Funds from a personal Injury settlement held by a Deputy will have been disregarded when assessing P for any means tested benefits or statutory funding such as care funding from their local authority. However, this protection will be lost if P is discharged from the Court unless it is held within a personal injury trust. Funds held within a PI Trust still belong to P and are there to be used for their benefit, but they will be disregarded for means testing and the protection of the trust can bring many other benefits as well. You can read more about personal injury trusts here.
If there are large sums to manage professional trustees such as a solicitor may be appropriate either working with other professionals, with P or a close friend or family member as a fellow trustee.
Life after the Court of Protection
P can feel overwhelmed about the prospect of having access to their funds without support and the responsibility of managing their own property and affairs, this is entirely normal. It may be something they have wanted to do for a long time, but it can be daunting when it happens and P may still require help and advice on how to manage their finances effectively once they have been discharged from the Court of Protection and it is not uncommon for them to retain the service of the financial advisor who has supported them and their Deputy or the professional who has previously acted as Deputy on their behalf.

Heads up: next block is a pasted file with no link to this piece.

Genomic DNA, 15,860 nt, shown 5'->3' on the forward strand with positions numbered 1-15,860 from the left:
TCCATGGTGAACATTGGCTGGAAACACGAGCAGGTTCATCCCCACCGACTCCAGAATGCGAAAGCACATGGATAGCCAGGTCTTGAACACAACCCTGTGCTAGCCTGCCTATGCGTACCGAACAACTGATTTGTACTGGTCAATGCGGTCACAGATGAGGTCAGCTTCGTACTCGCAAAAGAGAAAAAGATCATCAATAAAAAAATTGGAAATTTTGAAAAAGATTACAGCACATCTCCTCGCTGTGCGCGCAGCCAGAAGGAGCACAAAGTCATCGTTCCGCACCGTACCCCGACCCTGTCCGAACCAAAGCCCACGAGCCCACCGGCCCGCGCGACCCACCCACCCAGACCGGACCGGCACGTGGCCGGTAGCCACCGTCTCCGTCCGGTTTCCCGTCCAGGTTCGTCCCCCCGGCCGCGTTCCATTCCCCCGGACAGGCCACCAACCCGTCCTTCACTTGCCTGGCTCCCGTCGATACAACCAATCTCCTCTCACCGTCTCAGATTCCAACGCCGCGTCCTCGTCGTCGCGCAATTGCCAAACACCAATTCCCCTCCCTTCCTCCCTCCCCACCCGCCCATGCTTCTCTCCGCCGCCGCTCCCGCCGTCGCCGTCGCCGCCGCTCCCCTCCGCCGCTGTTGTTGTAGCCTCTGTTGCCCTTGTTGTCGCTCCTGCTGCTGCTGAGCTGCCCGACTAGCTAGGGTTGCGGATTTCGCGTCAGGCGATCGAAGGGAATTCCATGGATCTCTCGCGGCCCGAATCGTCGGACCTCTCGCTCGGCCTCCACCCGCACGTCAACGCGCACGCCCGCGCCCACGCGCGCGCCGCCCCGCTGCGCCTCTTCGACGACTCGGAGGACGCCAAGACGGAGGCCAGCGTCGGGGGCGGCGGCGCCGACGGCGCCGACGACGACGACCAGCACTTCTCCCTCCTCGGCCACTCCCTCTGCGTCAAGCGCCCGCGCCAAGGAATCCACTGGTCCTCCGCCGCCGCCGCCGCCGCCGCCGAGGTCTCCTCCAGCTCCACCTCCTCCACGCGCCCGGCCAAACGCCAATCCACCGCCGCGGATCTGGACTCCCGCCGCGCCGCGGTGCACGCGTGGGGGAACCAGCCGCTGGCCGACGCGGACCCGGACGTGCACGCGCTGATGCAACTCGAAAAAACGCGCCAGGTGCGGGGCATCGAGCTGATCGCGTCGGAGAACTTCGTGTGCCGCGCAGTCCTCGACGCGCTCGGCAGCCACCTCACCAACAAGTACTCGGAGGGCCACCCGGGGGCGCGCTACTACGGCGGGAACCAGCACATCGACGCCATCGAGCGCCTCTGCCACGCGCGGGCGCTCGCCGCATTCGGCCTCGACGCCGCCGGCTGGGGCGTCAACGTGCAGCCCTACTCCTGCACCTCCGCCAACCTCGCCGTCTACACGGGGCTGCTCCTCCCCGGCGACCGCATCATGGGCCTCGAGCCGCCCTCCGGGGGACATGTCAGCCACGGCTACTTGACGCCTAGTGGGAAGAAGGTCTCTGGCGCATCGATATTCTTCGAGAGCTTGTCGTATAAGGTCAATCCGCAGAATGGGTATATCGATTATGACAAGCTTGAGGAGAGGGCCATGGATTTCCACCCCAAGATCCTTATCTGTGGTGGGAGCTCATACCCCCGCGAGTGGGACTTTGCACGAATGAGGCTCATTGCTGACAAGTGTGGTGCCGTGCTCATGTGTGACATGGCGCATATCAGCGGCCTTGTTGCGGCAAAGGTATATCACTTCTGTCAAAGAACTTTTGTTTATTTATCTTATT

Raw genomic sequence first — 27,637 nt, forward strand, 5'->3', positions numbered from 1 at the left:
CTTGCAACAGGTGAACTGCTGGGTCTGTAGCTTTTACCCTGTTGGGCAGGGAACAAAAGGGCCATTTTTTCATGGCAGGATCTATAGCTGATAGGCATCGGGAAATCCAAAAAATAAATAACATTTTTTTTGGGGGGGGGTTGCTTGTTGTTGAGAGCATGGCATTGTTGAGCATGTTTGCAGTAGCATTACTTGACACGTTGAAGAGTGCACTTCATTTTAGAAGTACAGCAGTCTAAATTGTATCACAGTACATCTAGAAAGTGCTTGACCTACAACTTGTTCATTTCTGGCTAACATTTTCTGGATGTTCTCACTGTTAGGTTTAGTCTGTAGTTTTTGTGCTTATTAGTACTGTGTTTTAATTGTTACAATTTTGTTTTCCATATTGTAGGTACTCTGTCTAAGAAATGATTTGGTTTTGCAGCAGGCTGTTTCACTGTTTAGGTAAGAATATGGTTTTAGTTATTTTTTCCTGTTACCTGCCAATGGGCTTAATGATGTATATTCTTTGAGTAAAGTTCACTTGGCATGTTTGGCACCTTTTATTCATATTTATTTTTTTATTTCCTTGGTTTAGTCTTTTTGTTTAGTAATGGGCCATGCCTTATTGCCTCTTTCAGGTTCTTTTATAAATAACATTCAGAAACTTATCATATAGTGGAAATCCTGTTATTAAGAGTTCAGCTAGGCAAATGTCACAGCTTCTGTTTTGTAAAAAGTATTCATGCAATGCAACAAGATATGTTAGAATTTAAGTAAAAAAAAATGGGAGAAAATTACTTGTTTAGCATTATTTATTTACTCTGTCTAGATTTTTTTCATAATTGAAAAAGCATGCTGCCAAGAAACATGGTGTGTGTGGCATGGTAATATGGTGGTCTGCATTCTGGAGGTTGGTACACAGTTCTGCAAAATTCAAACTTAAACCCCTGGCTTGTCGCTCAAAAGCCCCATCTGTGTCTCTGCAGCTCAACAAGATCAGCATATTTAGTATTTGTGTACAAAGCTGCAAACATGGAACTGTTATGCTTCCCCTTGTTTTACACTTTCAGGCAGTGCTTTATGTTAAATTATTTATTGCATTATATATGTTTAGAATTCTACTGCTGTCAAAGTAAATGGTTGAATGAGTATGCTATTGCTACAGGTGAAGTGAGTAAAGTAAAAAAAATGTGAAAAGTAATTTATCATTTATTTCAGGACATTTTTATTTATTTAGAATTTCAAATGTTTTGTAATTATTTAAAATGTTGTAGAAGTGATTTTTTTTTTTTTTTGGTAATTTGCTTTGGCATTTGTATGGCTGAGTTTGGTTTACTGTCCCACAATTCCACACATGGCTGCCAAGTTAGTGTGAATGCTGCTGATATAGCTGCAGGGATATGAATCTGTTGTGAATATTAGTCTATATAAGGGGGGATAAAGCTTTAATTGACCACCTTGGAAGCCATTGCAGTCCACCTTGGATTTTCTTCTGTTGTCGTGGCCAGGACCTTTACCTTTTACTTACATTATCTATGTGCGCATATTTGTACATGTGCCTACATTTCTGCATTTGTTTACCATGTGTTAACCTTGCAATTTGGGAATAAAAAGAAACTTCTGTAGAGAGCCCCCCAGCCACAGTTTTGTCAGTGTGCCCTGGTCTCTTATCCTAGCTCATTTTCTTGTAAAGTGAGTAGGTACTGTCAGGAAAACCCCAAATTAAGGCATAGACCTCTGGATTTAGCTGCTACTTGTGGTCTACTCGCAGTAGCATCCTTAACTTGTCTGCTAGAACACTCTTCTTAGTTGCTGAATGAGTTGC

While regaining capacity may be the ultimate goal for P and their family, any discharge application should be approached with care to ensure that P is able to make a successful transition towards independence and managing their own affairs.
We are always delighted to support our clients on that journey to independence where appropriate and have been pleased to do so on many occasions.
Written by Elizabeth Metcalfe of Hyphen Law
Elizabeth Metcalfe is a specialist in Court of Protection matters. She assists clients who have lost their mental capacity, due to medical negligence at birth, a severe accident, mental illness or because they have Alzheimer’s disease or some form of dementia.
Elizabeth regularly advises on all forms of property and affairs applications to the Court of Protection and dealing with the ongoing management of Deputyships
About Hyphen Law
Brain Injury Group member and specialist Court of Protection and Deputyship services law firm, Hyphen Law, have offices across the country, including: London, Bath, Bristol and Southampton, in order to provide services for clients nationwide.
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Brain Injury Group is a network of approved personal injury solicitors with brain injury expertise. Moreover, our member firms have the complex injury experience to get the best possible rehabilitation and compensation for brain injuries.